Living the Dream – A Photographer’s Story: Qatar

Imagine if just for once you didn’t have to stick to your usual nine-to-five job. Instead you were able to do the one job you’ve always wanted to do, but any number of things (it’s usually money) have stood in the way. This is exactly the situation I found myself in six months ago when the company I had worked at, for the last 14 years, decided to close, making everyone redundant. This decision did not come as a surprise; in fact, I had been hanging around for the last few years hoping that it would happen, as I had a plan. Fast-forward six months and I have just finished photographing the opening round of the 2014 MotoGP World Championship in Qatar. The plan is starting to unfold.

Triumph Tiger Sport – A 1050 with More…Sport

01/10/2013 @ 2:04 pm, by Jensen Beeler21 COMMENTS

Triumph Tiger Sport    A 1050 with More...Sport Triumph Tiger Sport 1050 16 635x423

Although the Triumph Tiger 800 and Triumph Tiger 1200 models are doing well in the market, the British brand from Hinckley doesn’t seem ready to kill the Triumph Tiger 1050, and has instead revised the model for the 2013 model year.

Adding 10hp to the three-cylinder motor (123 hp & 76.7 lbs•ft of torque at the crank now), the renamed Triumph Tiger Sport features a new single-sided swingarm, a slimmer subframe, a revised suspension and geometry, along with redesigned fairings and wheels.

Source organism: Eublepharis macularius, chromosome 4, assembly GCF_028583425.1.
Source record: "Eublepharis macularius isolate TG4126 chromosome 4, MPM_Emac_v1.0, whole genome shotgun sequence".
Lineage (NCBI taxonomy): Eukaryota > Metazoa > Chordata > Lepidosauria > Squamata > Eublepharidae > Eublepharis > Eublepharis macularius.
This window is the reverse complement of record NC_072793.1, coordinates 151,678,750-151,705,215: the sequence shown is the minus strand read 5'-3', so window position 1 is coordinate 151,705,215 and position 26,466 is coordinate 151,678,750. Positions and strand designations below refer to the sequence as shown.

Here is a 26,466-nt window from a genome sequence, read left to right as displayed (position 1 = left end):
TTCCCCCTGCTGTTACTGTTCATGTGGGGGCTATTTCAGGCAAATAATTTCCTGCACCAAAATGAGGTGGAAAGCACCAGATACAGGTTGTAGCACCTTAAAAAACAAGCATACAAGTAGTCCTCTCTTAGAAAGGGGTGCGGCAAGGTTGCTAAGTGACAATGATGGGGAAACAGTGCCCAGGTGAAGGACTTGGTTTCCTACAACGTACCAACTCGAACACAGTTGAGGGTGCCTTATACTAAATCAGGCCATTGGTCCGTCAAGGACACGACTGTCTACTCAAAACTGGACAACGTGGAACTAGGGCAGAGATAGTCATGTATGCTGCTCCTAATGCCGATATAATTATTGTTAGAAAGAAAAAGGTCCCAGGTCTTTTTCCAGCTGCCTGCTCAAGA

The re-addition of the Triumph Tiger Sport to Triumph’s sport/adventure touring group makes for an interesting trio of 800cc, 1,050cc, and 1,200cc  Tiger machines. However, with the Triumph Tiger Sport being a decidedly a sport-touring model with 17″ wheels, it should steer clear of the 800 and 1200 models in their more “adventure” uses.

Adding to that thought, with the revised subframe and single-sided swingarm, Triumph is also boasting that the Triumph Tiger Sport can fit larger panniers, making it more practical for you to take the kitchen sink with you on long rides (or, atleast stow a full-face helmet when the need arises).

It will be interesting to see how Triumph prices the Triumph Tiger Sport, though we shouldn’t have long to wait on that front, as pricing is expected in February, with models available in March 2013.